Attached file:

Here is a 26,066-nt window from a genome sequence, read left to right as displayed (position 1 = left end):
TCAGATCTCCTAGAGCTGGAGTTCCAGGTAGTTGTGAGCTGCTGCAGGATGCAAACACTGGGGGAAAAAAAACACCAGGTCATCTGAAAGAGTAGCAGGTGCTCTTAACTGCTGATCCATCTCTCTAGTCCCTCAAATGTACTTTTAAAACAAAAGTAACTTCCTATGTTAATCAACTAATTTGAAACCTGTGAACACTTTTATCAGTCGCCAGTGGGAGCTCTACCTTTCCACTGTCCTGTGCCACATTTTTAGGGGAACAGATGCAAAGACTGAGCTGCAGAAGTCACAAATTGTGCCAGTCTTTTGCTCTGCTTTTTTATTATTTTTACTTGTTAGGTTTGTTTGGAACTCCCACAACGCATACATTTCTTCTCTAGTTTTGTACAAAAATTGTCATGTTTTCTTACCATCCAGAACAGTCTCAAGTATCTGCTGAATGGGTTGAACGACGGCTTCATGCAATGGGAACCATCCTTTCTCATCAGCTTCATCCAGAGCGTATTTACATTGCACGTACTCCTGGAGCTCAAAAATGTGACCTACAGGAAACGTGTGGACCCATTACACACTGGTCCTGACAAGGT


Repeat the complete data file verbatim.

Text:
Here is a 26,066-nt window from a genome sequence, read left to right as displayed (position 1 = left end):
TCAGATCTCCTAGAGCTGGAGTTCCAGGTAGTTGTGAGCTGCTGCAGGATGCAAACACTGGGGGAAAAAAAACACCAGGTCATCTGAAAGAGTAGCAGGTGCTCTTAACTGCTGATCCATCTCTCTAGTCCCTCAAATGTACTTTTAAAACAAAAGTAACTTCCTATGTTAATCAACTAATTTGAAACCTGTGAACACTTTTATCAGTCGCCAGTGGGAGCTCTACCTTTCCACTGTCCTGTGCCACATTTTTAGGGGAACAGATGCAAAGACTGAGCTGCAGAAGTCACAAATTGTGCCAGTCTTTTGCTCTGCTTTTTTATTATTTTTACTTGTTAGGTTTGTTTGGAACTCCCACAACGCATACATTTCTTCTCTAGTTTTGTACAAAAATTGTCATGTTTTCTTACCATCCAGAACAGTCTCAAGTATCTGCTGAATGGGTTGAACGACGGCTTCATGCAATGGGAACCATCCTTTCTCATCAGCTTCATCCAGAGCGTATTTACATTGCACGTACTCCTGGAGCTCAAAAATGTGACCTACAGGAAACGTGTGGACCCATTACACACTGGTCCTGACAAGGT